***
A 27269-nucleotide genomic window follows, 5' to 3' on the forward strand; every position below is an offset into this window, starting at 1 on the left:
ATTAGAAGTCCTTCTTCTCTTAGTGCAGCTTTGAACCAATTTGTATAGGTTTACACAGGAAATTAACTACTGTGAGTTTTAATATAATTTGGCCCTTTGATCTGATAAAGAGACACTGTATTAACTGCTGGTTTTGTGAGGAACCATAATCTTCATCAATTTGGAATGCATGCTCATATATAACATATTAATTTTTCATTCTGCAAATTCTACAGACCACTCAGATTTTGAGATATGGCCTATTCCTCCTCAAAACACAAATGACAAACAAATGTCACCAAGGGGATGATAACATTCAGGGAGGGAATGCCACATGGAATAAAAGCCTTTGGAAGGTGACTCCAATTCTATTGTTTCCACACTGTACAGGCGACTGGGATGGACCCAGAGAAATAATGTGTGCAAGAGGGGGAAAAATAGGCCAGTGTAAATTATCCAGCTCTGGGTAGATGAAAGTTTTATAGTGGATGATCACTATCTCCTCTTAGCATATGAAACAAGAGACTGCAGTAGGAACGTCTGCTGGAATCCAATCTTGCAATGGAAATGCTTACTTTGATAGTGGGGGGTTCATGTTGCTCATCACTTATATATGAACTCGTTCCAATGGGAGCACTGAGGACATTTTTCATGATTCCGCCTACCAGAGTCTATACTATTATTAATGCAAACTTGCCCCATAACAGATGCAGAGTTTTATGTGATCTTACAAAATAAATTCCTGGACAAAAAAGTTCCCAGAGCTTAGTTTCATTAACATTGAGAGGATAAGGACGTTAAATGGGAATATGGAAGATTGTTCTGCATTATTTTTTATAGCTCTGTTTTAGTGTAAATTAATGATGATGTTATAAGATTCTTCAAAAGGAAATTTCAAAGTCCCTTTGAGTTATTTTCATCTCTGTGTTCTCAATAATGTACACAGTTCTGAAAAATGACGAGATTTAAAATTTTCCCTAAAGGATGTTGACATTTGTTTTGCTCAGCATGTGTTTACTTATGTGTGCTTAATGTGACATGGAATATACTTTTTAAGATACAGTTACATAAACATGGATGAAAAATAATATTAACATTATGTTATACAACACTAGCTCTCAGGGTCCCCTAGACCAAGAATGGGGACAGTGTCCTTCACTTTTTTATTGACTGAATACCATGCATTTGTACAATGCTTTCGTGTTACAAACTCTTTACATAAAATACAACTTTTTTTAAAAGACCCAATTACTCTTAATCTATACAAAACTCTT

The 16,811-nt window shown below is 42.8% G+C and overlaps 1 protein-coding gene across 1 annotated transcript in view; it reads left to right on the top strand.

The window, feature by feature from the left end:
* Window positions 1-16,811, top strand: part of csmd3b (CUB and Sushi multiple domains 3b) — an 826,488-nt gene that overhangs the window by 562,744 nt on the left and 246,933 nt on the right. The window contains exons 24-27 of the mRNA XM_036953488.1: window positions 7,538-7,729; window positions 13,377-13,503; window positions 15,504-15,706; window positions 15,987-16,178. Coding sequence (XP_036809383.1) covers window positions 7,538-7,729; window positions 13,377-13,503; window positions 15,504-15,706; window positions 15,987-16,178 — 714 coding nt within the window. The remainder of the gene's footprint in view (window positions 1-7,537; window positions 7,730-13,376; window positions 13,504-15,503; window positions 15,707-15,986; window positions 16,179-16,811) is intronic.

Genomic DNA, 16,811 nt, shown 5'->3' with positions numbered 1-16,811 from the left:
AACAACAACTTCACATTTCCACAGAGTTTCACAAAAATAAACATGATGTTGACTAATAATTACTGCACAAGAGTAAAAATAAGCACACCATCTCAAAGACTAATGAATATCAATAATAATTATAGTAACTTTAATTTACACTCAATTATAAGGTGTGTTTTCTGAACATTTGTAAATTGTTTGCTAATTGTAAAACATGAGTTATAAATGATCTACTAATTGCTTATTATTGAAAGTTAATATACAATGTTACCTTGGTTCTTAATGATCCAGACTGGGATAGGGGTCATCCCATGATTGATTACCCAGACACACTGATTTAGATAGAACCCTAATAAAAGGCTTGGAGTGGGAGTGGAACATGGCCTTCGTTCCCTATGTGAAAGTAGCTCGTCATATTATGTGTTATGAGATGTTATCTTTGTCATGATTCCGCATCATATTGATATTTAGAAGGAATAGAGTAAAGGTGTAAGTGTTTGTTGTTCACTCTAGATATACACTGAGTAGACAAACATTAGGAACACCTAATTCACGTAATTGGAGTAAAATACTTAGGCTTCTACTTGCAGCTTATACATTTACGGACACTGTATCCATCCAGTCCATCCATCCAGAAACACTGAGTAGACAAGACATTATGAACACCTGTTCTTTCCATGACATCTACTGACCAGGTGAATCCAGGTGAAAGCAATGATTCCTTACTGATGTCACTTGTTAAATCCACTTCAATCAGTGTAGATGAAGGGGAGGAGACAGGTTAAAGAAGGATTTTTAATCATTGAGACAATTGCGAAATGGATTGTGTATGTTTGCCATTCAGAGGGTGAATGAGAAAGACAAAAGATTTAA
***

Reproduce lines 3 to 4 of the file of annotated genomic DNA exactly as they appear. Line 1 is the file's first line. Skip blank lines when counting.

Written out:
The 16,811-nt window shown below is 42.8% G+C and overlaps 1 protein-coding gene across 1 annotated transcript in view; it reads left to right on the top strand.

The window, feature by feature from the left end: